The passage of the pea was greatly assisted by the sharp intake of breath
through Charlie’s nose as he whooped - it travelled deep into the tunnel of his nose and settled there. The more Charlie panicked and tried to breath, the more secure the pea became and the further it went up his nose. Charlie screamed ‘It’s
stuck..the pea..can't breath..it’s going to my brain!!..’’ He began to sway backwards, Reg shouted ‘I’ve got him!..direct hit!’
I saw Charlie gasp, snort, then loose his balance and fall backwards of
the paddock wall.
‘He’s gone!’ shouted Badger - and sure enough he had - right into a bunch of stinging nettles! Charlie lay there spread eagled and snorting, the nettles had broken his fall, but he was blissfully unaware of the identity
of his welcomed saviours, who were enveloping him is a soft green bed .
‘Let’s get him out!’ shouted Badger, I looked at my bare legs and the nettles and had no intention of wading in after him......’Anyone got
long trousers?..Charlie is in the stingers’ shouted Willie, obviously he felt the same. The battle stopped, we all leaped into the paddock to see the sight of Charlie in the bunch of nettles. ‘Does he know he’s in the nettles?’
asked Counce. ‘Not yet, he’s still winded ..’ replied Willie.
Just then as the words died on his lips they were drowned out by a mighty piercing wail, turning into a squeal., coming from the nettles - Charlie had realised
his plight! A group of pigs in the piggery panicked and ran about in circles squeaking and convinced that the noise was the slaughter lorry backfiring and that their time for the final journey was here. The din was awful, Charlie competing with the pigs,
the whole village seemed to stir, curtains twitched, people came out of the Post Office and old Daggery, the pig man ran out of his cottage to see what was happening. We remained as grave and as composed as we could.
Getting Charlie out
of the nettles was no easy task, it was made harder by his constant flaring about and snorting in between making suffocating noises and sobbing..’I’m dying..can't breath..stingers.. pea stuck..brain damage..not funny..I’ll get you Reg..’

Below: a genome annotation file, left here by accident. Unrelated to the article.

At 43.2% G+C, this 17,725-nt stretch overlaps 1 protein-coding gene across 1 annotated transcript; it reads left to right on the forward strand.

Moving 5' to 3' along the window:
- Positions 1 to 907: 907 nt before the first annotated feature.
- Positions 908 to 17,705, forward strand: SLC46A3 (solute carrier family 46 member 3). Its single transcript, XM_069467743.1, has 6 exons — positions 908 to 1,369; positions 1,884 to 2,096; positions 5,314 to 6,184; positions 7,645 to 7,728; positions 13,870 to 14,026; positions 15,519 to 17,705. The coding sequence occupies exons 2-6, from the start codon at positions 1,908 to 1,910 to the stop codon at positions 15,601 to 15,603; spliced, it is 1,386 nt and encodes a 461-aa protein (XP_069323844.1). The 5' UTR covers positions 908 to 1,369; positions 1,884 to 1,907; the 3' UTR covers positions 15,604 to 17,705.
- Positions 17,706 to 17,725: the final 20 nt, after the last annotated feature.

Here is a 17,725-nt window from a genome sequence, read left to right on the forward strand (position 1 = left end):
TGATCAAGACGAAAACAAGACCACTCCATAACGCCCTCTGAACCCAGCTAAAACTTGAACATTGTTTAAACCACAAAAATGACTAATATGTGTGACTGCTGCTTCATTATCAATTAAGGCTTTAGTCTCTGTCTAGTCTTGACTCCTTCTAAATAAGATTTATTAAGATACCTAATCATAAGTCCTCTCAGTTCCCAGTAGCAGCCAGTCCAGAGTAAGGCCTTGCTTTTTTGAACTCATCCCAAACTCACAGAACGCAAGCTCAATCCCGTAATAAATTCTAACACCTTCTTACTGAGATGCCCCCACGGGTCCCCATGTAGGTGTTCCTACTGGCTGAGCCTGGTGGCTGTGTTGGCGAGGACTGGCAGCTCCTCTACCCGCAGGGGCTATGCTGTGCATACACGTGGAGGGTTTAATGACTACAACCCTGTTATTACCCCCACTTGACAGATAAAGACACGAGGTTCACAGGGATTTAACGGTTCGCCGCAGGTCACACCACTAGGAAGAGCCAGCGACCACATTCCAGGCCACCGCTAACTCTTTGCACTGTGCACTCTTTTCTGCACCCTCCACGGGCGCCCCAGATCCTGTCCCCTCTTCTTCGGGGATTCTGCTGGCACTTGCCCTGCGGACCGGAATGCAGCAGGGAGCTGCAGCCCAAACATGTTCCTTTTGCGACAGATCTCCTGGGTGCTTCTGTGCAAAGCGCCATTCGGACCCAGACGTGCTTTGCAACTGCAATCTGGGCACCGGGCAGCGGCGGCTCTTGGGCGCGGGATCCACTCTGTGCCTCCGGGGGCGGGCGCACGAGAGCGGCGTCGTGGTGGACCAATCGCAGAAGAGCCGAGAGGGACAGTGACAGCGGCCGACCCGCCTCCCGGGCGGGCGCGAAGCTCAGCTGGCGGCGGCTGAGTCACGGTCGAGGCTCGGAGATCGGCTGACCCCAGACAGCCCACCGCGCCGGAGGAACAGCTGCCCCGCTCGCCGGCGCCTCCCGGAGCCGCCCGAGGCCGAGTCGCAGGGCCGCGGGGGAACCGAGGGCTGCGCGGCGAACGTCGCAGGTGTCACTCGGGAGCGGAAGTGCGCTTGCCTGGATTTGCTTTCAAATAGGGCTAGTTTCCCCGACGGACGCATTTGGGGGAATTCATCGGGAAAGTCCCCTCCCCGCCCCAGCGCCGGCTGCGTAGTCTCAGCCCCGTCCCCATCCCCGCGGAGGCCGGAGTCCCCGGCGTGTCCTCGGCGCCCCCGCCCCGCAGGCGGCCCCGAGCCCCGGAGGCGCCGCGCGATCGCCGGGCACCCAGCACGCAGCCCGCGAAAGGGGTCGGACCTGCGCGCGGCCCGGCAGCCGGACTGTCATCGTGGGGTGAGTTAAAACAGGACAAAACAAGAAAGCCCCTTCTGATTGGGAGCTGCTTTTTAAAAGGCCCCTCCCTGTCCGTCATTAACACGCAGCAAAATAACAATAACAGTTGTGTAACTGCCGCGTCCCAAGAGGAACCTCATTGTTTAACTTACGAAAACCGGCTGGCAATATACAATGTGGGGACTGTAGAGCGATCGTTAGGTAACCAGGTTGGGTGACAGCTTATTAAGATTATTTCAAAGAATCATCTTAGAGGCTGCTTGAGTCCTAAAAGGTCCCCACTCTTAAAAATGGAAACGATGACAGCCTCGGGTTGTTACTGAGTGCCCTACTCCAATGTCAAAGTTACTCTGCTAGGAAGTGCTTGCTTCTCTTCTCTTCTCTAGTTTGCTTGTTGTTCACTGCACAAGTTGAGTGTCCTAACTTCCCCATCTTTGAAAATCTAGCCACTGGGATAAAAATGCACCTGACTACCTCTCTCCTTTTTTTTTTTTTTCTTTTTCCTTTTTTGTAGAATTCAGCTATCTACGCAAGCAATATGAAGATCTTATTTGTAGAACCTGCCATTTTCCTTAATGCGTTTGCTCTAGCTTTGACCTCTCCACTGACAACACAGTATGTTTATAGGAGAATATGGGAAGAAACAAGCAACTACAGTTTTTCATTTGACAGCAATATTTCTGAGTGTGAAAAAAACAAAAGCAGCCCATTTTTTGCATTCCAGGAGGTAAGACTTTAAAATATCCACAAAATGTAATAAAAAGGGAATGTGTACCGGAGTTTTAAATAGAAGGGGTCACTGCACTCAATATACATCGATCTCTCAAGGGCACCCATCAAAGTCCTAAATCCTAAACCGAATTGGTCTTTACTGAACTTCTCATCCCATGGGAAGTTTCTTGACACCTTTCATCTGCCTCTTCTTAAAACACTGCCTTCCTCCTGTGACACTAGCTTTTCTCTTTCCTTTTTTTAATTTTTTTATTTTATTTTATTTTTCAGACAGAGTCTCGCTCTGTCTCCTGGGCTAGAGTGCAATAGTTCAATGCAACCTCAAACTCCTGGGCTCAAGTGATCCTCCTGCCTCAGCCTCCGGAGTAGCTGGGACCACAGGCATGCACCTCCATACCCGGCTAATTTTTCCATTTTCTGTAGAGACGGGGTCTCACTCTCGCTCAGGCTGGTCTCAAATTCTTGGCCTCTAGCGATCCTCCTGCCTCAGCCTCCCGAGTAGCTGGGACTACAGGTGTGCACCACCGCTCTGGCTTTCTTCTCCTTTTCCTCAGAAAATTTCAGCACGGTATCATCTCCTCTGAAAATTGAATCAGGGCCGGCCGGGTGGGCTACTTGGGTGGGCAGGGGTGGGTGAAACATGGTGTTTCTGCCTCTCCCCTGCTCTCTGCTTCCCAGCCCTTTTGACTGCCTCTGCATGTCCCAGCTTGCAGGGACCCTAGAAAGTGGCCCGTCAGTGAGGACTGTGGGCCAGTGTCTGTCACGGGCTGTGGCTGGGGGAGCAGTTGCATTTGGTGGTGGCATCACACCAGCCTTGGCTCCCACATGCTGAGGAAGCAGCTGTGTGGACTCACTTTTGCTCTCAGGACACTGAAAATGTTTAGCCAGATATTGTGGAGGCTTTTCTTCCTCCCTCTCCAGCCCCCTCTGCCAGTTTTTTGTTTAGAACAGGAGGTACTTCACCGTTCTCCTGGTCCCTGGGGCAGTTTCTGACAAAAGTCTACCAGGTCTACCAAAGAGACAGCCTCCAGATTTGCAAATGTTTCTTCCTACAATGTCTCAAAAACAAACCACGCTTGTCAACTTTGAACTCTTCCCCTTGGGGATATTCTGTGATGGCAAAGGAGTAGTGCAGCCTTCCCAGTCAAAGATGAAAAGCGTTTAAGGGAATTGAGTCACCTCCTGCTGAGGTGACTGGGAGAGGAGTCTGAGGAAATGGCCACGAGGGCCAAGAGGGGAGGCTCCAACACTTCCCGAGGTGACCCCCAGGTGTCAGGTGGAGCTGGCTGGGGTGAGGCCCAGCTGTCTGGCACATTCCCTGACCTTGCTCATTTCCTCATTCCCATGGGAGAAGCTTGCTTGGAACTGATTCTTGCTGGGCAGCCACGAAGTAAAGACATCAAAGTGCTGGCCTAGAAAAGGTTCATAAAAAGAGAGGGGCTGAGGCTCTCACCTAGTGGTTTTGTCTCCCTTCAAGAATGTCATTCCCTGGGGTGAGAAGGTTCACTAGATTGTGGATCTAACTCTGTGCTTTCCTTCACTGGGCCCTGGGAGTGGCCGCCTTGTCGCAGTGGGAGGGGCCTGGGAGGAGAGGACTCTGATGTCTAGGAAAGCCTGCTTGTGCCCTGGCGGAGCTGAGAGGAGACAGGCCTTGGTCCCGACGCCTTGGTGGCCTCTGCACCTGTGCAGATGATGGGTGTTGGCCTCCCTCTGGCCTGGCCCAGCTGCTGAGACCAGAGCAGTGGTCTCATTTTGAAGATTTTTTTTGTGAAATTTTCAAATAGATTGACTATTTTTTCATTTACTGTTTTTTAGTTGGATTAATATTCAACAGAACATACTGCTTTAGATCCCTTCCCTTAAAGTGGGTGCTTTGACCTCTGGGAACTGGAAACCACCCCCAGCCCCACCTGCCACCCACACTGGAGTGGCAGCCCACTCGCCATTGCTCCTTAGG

Eventually we got him out and rubbed him all over with dock leaves until he looked green. This didn’t stop him screaming - but it did make us feel better.
The next day when we called on Charlie his mum said that he had gone to
his Aunt Clara’s farm and staying there for the rest of the holidays, she thought it would be safer for him. What became of the pea? I had no idea. I don’t know how or when it came out or whether Charlie swallowed it in all the excitement.
Soon we were back again, gazing at the sky, listening to the Skylarks hovering above their nests and waiting for inspiration.
Some years later, towards the end of the 60’s during a time when things were beginning to change, Badger
and I were helping clean out the village pub, the Red Lion - it was becoming part of the changing world and being updated. We knew the Landlord well and were asked to clean out one of the stores in which unwanted relics of past events, unclaimed goods and
old photos were kept.
As we cleaned out the area marked ‘Unclaimed’ we came across an old children’s wallet containing a bus ticket on the 2a to Lincoln, a plastic magnifying glass, an old letter and...a dried pea in
a plastic wrapper. After carrying this and other items into the Bar area, we began to sort them out. We opened the wallet and read the letter, it read..
‘Dear Mum and Dad
I hope you are well. I am much better
now, I am enjoying playing on the farm and miss you all. This morning I passed the enclosed, giving me great relief as I wuz bothered about where it had gone to. I will try to remember to post this letter and let you see that I wuz telling the truth when I
said I had swallowed it. Aunt Clara sends her love and has helped me write this letter. See you soon. P.s. my brain is still okay, I think.
Your son Charlie’.
So ends the letter.....and I still have
© john cropley